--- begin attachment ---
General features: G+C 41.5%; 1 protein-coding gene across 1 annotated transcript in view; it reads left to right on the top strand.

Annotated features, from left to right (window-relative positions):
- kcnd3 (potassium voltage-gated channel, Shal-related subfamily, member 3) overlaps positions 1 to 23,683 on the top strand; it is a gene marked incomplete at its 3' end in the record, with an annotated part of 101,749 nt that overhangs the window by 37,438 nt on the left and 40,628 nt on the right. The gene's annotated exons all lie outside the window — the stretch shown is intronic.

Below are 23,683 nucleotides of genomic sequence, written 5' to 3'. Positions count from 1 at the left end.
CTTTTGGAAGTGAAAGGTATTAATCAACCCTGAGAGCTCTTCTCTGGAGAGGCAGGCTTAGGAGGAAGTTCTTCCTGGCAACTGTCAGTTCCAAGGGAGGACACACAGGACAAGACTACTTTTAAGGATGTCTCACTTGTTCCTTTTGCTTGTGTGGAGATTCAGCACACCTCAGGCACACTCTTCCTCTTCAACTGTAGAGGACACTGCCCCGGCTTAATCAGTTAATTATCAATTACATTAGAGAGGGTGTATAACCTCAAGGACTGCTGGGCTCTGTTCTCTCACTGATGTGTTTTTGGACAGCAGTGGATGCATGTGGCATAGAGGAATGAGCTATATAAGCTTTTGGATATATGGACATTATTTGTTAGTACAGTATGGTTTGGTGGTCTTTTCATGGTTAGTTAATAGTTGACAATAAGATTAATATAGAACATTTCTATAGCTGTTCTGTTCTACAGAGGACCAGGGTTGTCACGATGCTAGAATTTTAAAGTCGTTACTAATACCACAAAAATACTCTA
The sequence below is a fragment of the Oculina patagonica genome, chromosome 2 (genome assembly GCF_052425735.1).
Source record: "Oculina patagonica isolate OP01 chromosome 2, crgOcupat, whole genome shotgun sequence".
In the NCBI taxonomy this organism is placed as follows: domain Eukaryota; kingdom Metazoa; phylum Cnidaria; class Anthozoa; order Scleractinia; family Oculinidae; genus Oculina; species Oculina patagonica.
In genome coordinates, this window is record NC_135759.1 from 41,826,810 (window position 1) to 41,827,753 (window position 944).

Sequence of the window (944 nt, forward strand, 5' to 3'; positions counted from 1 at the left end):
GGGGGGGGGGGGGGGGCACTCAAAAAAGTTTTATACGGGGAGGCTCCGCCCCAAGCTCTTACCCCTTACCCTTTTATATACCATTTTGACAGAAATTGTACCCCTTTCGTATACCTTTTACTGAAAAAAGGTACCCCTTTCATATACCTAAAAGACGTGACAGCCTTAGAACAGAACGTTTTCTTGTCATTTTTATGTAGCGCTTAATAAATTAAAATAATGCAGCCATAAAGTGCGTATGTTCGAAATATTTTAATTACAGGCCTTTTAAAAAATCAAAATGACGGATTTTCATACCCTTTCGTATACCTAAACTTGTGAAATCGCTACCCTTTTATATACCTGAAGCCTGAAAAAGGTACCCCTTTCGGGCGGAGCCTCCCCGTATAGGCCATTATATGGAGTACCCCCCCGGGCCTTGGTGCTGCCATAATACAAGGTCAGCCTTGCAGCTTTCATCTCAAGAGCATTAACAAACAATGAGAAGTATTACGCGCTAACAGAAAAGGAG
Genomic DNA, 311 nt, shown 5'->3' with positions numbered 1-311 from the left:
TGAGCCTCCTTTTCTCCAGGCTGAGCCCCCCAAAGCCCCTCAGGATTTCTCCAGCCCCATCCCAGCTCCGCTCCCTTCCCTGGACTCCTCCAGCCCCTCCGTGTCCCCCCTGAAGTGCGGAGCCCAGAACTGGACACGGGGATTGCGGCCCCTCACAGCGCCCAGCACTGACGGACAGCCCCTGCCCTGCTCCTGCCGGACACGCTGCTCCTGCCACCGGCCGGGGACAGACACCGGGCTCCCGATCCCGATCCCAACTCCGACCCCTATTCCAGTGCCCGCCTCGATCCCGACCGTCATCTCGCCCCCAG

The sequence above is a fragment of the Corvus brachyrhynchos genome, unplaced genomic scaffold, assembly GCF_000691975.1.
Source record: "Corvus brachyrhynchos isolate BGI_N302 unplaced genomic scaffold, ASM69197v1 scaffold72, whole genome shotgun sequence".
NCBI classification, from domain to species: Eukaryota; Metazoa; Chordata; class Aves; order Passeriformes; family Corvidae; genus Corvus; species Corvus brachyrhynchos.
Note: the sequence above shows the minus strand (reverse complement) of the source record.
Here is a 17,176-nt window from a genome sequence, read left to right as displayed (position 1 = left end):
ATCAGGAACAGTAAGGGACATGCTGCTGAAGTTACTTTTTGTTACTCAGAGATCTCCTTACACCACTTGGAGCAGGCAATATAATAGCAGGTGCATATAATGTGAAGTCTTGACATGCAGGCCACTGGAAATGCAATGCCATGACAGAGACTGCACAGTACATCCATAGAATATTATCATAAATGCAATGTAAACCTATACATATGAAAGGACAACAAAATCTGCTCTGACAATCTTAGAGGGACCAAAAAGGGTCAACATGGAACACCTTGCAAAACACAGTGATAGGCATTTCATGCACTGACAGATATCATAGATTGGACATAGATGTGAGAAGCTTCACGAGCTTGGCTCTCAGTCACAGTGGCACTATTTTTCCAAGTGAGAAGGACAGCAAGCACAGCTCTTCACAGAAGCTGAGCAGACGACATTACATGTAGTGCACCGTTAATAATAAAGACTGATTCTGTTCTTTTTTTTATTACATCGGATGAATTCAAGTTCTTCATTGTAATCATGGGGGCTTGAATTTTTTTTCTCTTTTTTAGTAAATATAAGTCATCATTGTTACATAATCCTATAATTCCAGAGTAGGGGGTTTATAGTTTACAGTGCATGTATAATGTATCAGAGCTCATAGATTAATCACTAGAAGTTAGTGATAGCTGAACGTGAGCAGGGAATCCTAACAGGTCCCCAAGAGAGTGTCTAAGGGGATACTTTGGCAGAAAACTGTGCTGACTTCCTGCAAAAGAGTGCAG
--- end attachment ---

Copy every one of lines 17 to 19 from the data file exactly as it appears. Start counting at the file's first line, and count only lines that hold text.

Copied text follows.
Note: the sequence above shows the minus strand (reverse complement) of the source record.
Here is a 17,176-nt window from a genome sequence, read left to right as displayed (position 1 = left end):
ATCAGGAACAGTAAGGGACATGCTGCTGAAGTTACTTTTTGTTACTCAGAGATCTCCTTACACCACTTGGAGCAGGCAATATAATAGCAGGTGCATATAATGTGAAGTCTTGACATGCAGGCCACTGGAAATGCAATGCCATGACAGAGACTGCACAGTACATCCATAGAATATTATCATAAATGCAATGTAAACCTATACATATGAAAGGACAACAAAATCTGCTCTGACAATCTTAGAGGGACCAAAAAGGGTCAACATGGAACACCTTGCAAAACACAGTGATAGGCATTTCATGCACTGACAGATATCATAGATTGGACATAGATGTGAGAAGCTTCACGAGCTTGGCTCTCAGTCACAGTGGCACTATTTTTCCAAGTGAGAAGGACAGCAAGCACAGCTCTTCACAGAAGCTGAGCAGACGACATTACATGTAGTGCACCGTTAATAATAAAGACTGATTCTGTTCTTTTTTTTATTACATCGGATGAATTCAAGTTCTTCATTGTAATCATGGGGGCTTGAATTTTTTTTCTCTTTTTTAGTAAATATAAGTCATCATTGTTACATAATCCTATAATTCCAGAGTAGGGGGTTTATAGTTTACAGTGCATGTATAATGTATCAGAGCTCATAGATTAATCACTAGAAGTTAGTGATAGCTGAACGTGAGCAGGGAATCCTAACAGGTCCCCAAGAGAGTGTCTAAGGGGATACTTTGGCAGAAAACTGTGCTGACTTCCTGCAAAAGAGTGCAG